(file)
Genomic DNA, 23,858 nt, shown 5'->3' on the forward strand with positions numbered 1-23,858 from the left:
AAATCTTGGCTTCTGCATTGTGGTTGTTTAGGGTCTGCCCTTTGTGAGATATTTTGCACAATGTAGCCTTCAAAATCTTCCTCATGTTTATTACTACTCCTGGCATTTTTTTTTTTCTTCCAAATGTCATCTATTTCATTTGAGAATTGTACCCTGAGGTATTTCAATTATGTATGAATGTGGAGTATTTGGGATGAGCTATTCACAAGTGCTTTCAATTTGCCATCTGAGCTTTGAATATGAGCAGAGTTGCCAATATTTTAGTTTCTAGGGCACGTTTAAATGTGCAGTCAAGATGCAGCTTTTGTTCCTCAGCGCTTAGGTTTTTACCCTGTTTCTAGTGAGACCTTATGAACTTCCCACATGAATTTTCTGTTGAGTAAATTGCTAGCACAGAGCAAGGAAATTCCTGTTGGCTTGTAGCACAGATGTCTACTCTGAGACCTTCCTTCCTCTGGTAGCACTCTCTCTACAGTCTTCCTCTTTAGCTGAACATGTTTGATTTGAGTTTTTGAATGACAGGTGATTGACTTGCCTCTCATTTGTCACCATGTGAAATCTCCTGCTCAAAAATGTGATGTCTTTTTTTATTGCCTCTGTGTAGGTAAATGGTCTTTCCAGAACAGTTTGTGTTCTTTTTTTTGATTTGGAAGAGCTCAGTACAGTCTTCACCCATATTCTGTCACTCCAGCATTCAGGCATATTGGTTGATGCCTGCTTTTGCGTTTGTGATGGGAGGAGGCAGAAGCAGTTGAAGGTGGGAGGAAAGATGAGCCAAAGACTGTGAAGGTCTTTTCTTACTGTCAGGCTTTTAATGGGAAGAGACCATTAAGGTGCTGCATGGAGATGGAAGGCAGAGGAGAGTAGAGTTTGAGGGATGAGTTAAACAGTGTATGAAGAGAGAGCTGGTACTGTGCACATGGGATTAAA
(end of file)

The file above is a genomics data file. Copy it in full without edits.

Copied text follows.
Genomic DNA, 23,858 nt, shown 5'->3' on the forward strand with positions numbered 1-23,858 from the left:
AAATCTTGGCTTCTGCATTGTGGTTGTTTAGGGTCTGCCCTTTGTGAGATATTTTGCACAATGTAGCCTTCAAAATCTTCCTCATGTTTATTACTACTCCTGGCATTTTTTTTTTTCTTCCAAATGTCATCTATTTCATTTGAGAATTGTACCCTGAGGTATTTCAATTATGTATGAATGTGGAGTATTTGGGATGAGCTATTCACAAGTGCTTTCAATTTGCCATCTGAGCTTTGAATATGAGCAGAGTTGCCAATATTTTAGTTTCTAGGGCACGTTTAAATGTGCAGTCAAGATGCAGCTTTTGTTCCTCAGCGCTTAGGTTTTTACCCTGTTTCTAGTGAGACCTTATGAACTTCCCACATGAATTTTCTGTTGAGTAAATTGCTAGCACAGAGCAAGGAAATTCCTGTTGGCTTGTAGCACAGATGTCTACTCTGAGACCTTCCTTCCTCTGGTAGCACTCTCTCTACAGTCTTCCTCTTTAGCTGAACATGTTTGATTTGAGTTTTTGAATGACAGGTGATTGACTTGCCTCTCATTTGTCACCATGTGAAATCTCCTGCTCAAAAATGTGATGTCTTTTTTTATTGCCTCTGTGTAGGTAAATGGTCTTTCCAGAACAGTTTGTGTTCTTTTTTTTGATTTGGAAGAGCTCAGTACAGTCTTCACCCATATTCTGTCACTCCAGCATTCAGGCATATTGGTTGATGCCTGCTTTTGCGTTTGTGATGGGAGGAGGCAGAAGCAGTTGAAGGTGGGAGGAAAGATGAGCCAAAGACTGTGAAGGTCTTTTCTTACTGTCAGGCTTTTAATGGGAAGAGACCATTAAGGTGCTGCATGGAGATGGAAGGCAGAGGAGAGTAGAGTTTGAGGGATGAGTTAAACAGTGTATGAAGAGAGAGCTGGTACTGTGCACATGGGATTAAA